Council panel defers bill banning smoking in vehicles
Maui County Council committee members want to protect minors from secondhand smoke but have questions regarding enforcement and privacy issues surrounding a bill to ban smoking in cars when minors are present.
The Policy, Economic Development and Agriculture Committee took up the bill Monday in Council Chambers in Wailuku regarding prohibiting smoking in vehicles, including the use of electronic cigarettes, when people under 18 years old are present. The panel deferred the matter.
Committee Chairwoman Yuki Lei Sugimura, who introduced the bill, has said that youths from various organizations asked for the law. Hawaii and Kauai counties have adopted similar laws. The Honolulu City Council is in the process of reviewing similar legislation. Efforts to establish a statewide law have failed in the past two sessions at the Legislature.
Council Member Don Guzman on Monday wanted to see if there is data on whether smoking in a vehicle causes driving and traffic issues, which he said was not presented Monday.
“Unless you can connect smoking with public issues, I would consider it a private issue,” he said.
Guzman said that he introduced a bill that was passed to make it illegal to smoke in public parks, but he noted that parks are public places, unlike vehicles, which could be considered private.
Guzman said that he understood the bill is to protect children, and he supports that, but questioned if there would be enforcement of the law on private or noncounty property and if people could be cited if they were in a nonmoving vehicle.
First Deputy Corporation Counsel Ed Kushi said that, according to the ordinance, the law would be enforced on all roads and all properties, even if a vehicle was not moving.
He said that he wondered what would happen if a person uses his or her car as a residence and is found smoking in that vehicle with children. But Kushi did sign off on the ordinance, and it is a duplication of what Hawaii and Kauai counties have done, he said.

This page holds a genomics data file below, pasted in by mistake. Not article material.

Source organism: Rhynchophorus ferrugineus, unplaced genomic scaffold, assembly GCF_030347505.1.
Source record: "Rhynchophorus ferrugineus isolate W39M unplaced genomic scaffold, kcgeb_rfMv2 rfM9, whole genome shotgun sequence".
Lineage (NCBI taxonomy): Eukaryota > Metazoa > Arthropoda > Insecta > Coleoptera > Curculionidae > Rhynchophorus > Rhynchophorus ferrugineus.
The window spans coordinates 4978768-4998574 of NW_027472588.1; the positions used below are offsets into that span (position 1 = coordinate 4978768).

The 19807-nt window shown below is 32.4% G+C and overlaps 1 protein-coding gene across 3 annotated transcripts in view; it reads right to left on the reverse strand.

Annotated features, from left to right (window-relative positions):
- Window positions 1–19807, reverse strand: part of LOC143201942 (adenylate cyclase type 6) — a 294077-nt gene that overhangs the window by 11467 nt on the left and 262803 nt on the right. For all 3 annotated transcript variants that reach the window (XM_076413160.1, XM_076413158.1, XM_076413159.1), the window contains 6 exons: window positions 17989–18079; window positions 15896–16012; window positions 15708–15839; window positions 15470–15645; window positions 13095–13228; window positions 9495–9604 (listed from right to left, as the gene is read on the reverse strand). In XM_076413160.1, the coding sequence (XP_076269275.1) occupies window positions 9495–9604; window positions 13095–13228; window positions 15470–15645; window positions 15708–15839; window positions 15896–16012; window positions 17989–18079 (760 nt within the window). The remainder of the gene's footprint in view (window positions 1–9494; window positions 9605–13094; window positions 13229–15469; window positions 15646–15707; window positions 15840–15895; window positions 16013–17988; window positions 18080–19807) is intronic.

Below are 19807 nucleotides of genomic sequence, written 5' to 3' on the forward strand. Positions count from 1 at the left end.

Committee member Riki Hokama questioned the penalties of the violation, which Kushi said would be no less than $25 and no more than $50. Hokama wondered if that would be enough to deter activity.
“Unless it hurts, it’s hard to curb attitude,” he said.
He also wondered how police would enforce the law.
Maui Police Department Sgt. Kenneth Kihata told the committee that if police see the action “on view,” then they could pull over the car and cite for the violation.
Police officer Ryan Ehlers of the Traffic Section discussed privacy in vehicles. He compared smoking legal substances in a car to when an officer may see someone smoking methamphetamine in a car.
“I can still make that arrest. I see it is ‘on view.'”
There was also testimony in support of the bill.
Mary Santa Maria, public health educator with the state’s Maui District Health Office, said that leading health authorities around the world have documents that echo that “there is no safe . . . exposure to secondhand smoke.”
She said a study showed that, in Hawaii, 18 percent of high school students reported they were exposed to secondhand smoke in closed vehicles. Sixteen percent of secondary school students reported the same.
She added that the Health Department is in support of the measure.
Testimony in support also came from Maui youths.
Isabelle Collier, a 14-year-old Baldwin High School student who is a representative for the Coalition for a Tobacco-Free Hawaii Youth Council, is hoping the bill will pass.
She said that her 2-year-old niece is subject to secondhand smoke from e-cigarettes used by adults in the car.
“They do this while my niece is sitting in the back seat, just inhaling all of this smoke.”
Collier said that when she was 3 years old, she and her sister used to play with the holes her father made in the car seats with his cigarette.
“Now that I think about it, it’s just disgusting.”
* Melissa Tanji can be reached at firstname.lastname@example.org.